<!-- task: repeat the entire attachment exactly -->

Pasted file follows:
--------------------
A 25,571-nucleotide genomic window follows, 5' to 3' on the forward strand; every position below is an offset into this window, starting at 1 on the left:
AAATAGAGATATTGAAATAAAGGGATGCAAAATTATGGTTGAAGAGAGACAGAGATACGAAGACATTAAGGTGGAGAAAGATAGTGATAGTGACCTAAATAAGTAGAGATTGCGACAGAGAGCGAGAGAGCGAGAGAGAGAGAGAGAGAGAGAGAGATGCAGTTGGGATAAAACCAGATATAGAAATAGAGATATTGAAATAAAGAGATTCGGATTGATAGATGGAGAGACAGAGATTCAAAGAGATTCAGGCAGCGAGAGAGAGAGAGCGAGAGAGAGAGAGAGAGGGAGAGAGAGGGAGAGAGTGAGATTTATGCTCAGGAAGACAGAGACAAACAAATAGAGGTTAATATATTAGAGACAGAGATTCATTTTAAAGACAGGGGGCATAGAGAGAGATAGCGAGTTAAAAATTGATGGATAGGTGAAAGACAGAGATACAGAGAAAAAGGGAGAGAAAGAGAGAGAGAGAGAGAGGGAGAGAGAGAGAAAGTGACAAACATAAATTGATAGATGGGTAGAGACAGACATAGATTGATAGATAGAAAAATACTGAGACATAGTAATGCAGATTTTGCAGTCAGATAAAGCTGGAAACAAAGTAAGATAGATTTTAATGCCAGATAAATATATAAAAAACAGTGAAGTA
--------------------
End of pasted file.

A 25,571-nucleotide genomic window follows, 5' to 3' on the forward strand; every position below is an offset into this window, starting at 1 on the left:
AAATAGAGATATTGAAATAAAGGGATGCAAAATTATGGTTGAAGAGAGACAGAGATACGAAGACATTAAGGTGGAGAAAGATAGTGATAGTGACCTAAATAAGTAGAGATTGCGACAGAGAGCGAGAGAGCGAGAGAGAGAGAGAGAGAGAGAGAGATGCAGTTGGGATAAAACCAGATATAGAAATAGAGATATTGAAATAAAGAGATTCGGATTGATAGATGGAGAGACAGAGATTCAAAGAGATTCAGGCAGCGAGAGAGAGAGAGCGAGAGAGAGAGAGAGAGGGAGAGAGAGGGAGAGAGTGAGATTTATGCTCAGGAAGACAGAGACAAACAAATAGAGGTTAATATATTAGAGACAGAGATTCATTTTAAAGACAGGGGGCATAGAGAGAGATAGCGAGTTAAAAATTGATGGATAGGTGAAAGACAGAGATACAGAGAAAAAGGGAGAGAAAGAGAGAGAGAGAGAGAGGGAGAGAGAGAGAAAGTGACAAACATAAATTGATAGATGGGTAGAGACAGACATAGATTGATAGATAGAAAAATACTGAGACATAGTAATGCAGATTTTGCAGTCAGATAAAGCTGGAAACAAAGTAAGATAGATTTTAATGCCAGATAAATATATAAAAAACAGTGAAGTA